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China in Translation

Posted on: 05/01/2010

When Penguin paid $100,000 for the worldwide rights to the English translation of Jiang Rong’s bestseller Wolf Totem in 2005, it set a record as China’s most expensive overseas book deal. The tale of a Beijing student sent to work as a shepherd in Inner Mongolia during the Cultural Revolution went on to bag the first Man Asian Literary Prize in 2007. It has officially sold more than 2 million copies in China—and many more bootlegged ones—making it the country’s second biggest seller after Mao Zedong’s Little Red Book. Internationally, the novel is China’s best performing translated fiction. But even worldwide sales “in the six figures,” according to Penguin, are relatively modest compared with international bestsellers like Khaled Hosseini’s The Kite Runner, which has sold more than 10 million copies to date.

In recent years, China has increasingly flaunted its soft power, winning notice for its bold contemporary art and epic films featuring flying swordsmen. But when it comes to literature, the country is still struggling to make its mark. In 2008, 275,000 titles were published in China and 6.9 billion books printed, generating sales of €7.5 billion. But only a few dozen of those will likely ever be translated.

At the recent Frankfurt Book Fair, where China was invited as the guest of honor, the country set out to change that. More than 60 Chinese publishers set up stalls, and Beijing arranged for 100 books to be translated into English and German for the event. Foreign publishers reportedly snapped up the rights to about 1,300 books, ranging from historical epics to literary fiction. “Everybody is looking for The Kite Runner of China, the mass-market novel from an unusual country that really hits the big time,” says Jo Lusby, general manager of Penguin China, “It doesn’t mean that the books that are not The Kite Runner are failures. Wolf Totem has sold in more than 24 languages and has been a profitable proposition for us. It’s just that the Chinese literature currently coming out is very literary—it’s not mass market.”

Throughout the second half of the 20th century, Chinese literature developed in isolation, with its own traditions and narratives. Living in a communist bubble, writers had to toe the party line, embracing socialist realism and revolutionary romanticism. They didn’t begin to experiment with style and form until foreign works began to appear in translation after the Cultural Revolution. In the past 10 years, some Chinese novels, often featuring stories about the dark corners of Chinese society—such as the sex-and-drug chronicles Shanghai Baby by Wei Hui and Mian Mian’s Candy—have achieved international recognition, but by and large, contemporary Chinese literature remains unknown outside the country.

Part of the problem is that many Western readers, especially English speakers, are reluctant to buy works in translation, however good. It doesn’t help that they are often written by unfamiliar authors. “It makes it hard to promote the book, give interviews, and get invited to book fairs,” says Marysia Juszczakiewicz, head of Peony Literary Agency, which represents Su Tong’s 2009 Man Asian prize winner Boat to Redemption, which will be published by Transworld UK in February. A few Chinese novels—including Mo Yan’s Red Sorghum and Yu Hua’s To Live—have benefited from being turned into films; Wolf Totem is now slated to be adapted by French director Jean-Jacques Annaud.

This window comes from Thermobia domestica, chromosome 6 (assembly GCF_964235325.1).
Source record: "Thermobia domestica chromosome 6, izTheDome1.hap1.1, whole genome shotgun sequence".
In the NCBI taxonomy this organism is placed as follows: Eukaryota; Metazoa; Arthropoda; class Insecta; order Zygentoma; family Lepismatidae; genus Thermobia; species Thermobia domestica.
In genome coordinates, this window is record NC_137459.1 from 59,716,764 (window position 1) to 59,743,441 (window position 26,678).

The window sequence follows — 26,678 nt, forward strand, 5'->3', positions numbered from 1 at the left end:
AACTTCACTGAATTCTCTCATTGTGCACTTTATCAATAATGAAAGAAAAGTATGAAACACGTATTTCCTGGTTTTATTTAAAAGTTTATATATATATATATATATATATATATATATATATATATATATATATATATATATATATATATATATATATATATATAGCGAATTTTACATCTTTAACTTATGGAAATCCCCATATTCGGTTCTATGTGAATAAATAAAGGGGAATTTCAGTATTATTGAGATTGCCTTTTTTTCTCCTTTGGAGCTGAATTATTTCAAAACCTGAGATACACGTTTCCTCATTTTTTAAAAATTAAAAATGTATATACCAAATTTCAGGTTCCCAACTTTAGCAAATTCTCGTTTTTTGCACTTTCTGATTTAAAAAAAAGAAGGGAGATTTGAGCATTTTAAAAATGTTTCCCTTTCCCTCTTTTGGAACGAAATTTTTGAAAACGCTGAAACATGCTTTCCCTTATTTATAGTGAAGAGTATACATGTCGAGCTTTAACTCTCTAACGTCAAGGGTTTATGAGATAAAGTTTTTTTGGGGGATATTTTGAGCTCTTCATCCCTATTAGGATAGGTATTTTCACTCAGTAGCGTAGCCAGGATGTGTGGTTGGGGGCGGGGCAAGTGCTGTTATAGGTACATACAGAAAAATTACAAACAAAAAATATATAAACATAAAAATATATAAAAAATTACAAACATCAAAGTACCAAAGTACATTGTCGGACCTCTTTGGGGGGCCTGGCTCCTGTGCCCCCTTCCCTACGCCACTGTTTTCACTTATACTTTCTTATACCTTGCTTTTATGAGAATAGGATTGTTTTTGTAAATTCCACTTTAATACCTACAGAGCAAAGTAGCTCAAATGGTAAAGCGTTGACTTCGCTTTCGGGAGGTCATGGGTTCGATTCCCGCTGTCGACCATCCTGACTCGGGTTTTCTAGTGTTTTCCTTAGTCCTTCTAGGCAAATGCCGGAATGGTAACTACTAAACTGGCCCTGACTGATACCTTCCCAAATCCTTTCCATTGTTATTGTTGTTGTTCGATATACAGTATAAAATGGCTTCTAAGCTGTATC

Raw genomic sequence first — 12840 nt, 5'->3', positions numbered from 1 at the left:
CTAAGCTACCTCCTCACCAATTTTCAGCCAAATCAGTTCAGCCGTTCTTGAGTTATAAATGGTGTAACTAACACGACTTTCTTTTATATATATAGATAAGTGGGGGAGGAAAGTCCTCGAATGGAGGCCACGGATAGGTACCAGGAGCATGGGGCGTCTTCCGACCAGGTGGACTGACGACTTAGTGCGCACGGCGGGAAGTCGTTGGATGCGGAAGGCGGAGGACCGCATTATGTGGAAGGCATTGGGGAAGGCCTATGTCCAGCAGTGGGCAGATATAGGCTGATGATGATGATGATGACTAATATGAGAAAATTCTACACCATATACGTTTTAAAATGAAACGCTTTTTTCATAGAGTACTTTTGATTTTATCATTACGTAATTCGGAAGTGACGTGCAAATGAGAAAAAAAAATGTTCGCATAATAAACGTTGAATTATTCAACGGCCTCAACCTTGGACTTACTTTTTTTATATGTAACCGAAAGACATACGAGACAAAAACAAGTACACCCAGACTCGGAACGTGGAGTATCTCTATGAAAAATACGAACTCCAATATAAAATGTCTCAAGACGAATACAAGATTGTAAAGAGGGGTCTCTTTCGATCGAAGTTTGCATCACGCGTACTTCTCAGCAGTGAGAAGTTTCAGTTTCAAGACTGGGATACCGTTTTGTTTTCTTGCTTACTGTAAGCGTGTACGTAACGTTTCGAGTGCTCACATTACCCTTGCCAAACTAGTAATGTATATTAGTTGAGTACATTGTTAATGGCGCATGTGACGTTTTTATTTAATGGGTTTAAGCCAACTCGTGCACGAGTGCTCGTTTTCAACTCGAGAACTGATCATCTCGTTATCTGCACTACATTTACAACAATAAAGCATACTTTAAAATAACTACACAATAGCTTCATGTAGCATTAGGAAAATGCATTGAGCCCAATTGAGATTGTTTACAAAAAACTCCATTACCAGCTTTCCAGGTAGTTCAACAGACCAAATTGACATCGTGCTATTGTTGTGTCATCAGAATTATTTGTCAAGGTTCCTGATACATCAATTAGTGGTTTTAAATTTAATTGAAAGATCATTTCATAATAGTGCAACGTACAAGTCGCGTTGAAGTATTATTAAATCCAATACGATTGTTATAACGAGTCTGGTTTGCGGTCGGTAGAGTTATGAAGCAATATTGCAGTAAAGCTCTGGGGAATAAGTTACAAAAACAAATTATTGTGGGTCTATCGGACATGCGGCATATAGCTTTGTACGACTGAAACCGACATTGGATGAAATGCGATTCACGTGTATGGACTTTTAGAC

Penguin recently announced plans to translate between five and eight books a year, starting with The Civil Servant’s Notebook by Wang Xiaofang, one of China’s most popular authors of political fiction (known in China as “officialdom writing”). Set in the inner circle of a crooked provincial government, Wang’s novel depicts politics, corruption, and intrigue in a dirty race for mayor. Wang should know what he’s writing about; he was the private secretary of Ma Xiaodong, the vice mayor of Shenyang who was executed for corruption in 2001.

Instead of trying to push such acquisitions in the West, Penguin is taking a new marketing tack: looking first to the Asia-Pacific region, in the hopes that the cultural divide will be narrower. “We’re finding more books that we know we can sell [in English] in Asia, which the U.S. or European markets might not have an appetite for,” says Lusby.

The British publisher is not the only one eyeing China more closely. France’s Hachette Livre recently set up a joint venture with Phoenix Publishing and Media to publish Chinese books in French (and vice versa). And next summer the U.K.’s Constable & Robinson plans to publish Death of Ding Village by the controversial novelist Yan Lianke, who tackles the AIDS blood-contamination scandal in Henan province in the early 1990s. With other international publishers taking a closer look, perhaps 2010 will turn out to be China’s year of the book after all.

Source: http://www.newsweek.com/id/228844

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